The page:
The truth is writ large on our city walls now in crude hieroglyphs, make no mistake; as the scars of consumption desecrate the landscapes of our Sacred dwelling ‘outside.’ We cannot continue as we are. Appropriate technology has its part to play, but more than anything what is needed most urgently, is a new relationship with our habitat ~ and those habitats within this life-supporting biosphere, We may dream of a super-galactic cosmos without end, but our jewel in space, this Island world we call Earth is a very finite place in relation to the relative enormity of what remains an inscrutable ‘local’ Solar system There certainly are empirical limits to planetary growth, but there are no limits to what the educated imagination can compass..

        • Thank you, David!

          I turned off “Likes” a very long time ago, unfortunately, WordPress decided to combine the “Likes” button with the “Reblog” button, so now others cannot easily reblog posts.

          The “Like” button turned very quickly into a scam where bloggers would go to many posts and use the “Like” button only for the purpose of having others go to their blog which is often a business-type blog or some other scheme.

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  10. Pingback: What Will A Socialist Society Be Like? by Jessica Hansen-Weaver – Dandelion Salad

  11. Pingback: How To Achieve Socialism (repost) – Dandelion Salad

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  14. Pingback: Caleb Maupin: Socialism Will Save America! – Dandelion Salad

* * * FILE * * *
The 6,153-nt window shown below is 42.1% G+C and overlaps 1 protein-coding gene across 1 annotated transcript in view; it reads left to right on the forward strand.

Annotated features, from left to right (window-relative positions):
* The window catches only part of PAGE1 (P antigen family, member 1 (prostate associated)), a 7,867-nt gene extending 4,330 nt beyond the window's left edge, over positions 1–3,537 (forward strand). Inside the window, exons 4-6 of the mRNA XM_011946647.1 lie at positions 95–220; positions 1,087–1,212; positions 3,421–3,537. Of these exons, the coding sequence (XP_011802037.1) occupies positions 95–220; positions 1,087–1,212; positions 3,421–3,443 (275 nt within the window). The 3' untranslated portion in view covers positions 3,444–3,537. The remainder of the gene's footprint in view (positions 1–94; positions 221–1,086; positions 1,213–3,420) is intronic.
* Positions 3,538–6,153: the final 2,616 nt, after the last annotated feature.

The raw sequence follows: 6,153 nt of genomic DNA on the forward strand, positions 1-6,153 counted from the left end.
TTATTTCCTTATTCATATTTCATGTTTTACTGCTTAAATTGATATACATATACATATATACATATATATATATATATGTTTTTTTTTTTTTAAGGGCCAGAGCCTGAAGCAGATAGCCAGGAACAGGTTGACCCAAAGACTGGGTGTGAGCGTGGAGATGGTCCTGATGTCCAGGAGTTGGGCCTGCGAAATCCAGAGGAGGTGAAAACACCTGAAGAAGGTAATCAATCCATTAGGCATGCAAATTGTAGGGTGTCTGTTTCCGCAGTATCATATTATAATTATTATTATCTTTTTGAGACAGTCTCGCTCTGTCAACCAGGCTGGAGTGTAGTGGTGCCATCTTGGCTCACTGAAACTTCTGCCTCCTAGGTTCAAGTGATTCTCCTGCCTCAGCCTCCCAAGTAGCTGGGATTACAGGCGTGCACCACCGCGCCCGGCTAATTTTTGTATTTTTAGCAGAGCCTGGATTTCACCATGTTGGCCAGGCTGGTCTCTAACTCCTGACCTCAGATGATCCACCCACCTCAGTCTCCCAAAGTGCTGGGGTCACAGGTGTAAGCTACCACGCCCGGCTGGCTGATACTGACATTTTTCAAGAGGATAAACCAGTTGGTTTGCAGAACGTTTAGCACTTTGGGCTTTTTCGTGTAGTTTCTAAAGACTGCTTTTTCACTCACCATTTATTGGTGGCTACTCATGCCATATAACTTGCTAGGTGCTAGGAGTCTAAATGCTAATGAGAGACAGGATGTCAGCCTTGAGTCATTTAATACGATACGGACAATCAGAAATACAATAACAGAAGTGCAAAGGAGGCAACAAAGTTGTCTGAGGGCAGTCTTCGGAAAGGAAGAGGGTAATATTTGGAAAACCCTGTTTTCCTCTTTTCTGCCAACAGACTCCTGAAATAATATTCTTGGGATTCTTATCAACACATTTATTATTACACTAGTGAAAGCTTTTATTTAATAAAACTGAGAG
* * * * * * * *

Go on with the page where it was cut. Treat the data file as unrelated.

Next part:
15. Pingback: Brendan M. Cooney’s Law of Value Series: Part 1: Introduction + Marx Quiz – Dandelion Salad

  16. Pingback: The Difference Between Socialism, Communism, and Marxism Explained by a Marxist – Dandelion Salad

  17. “Private capital tends to become concentrated in few hands, partly because of competition among the capitalists, and partly because technological development and the increasing division of labor encourage the formation of larger units of production at the expense of the smaller ones. The result of these developments is an oligarchy of private capital the enormous power of which cannot be effectively checked even by a democratically organized political society. This is true since the members of legislative bodies are selected by political parties, largely financed or otherwise influenced by private capitalists who, for all practical purposes, separate the electorate from the legislature. The consequence is that the representatives of the people do not in fact sufficiently protect the interests of the underprivileged sections of the population. Moreover, under existing conditions, private capitalists inevitably control, directly or indirectly, the main sources of information (press, radio, education). It is thus extremely difficult, and indeed in most cases quite impossible, for the individual citizen to come to objective conclusions and to make intelligent use of his political rights.” – Einstein

    https://monthlyreview.org/2009/05/01/why-socialism/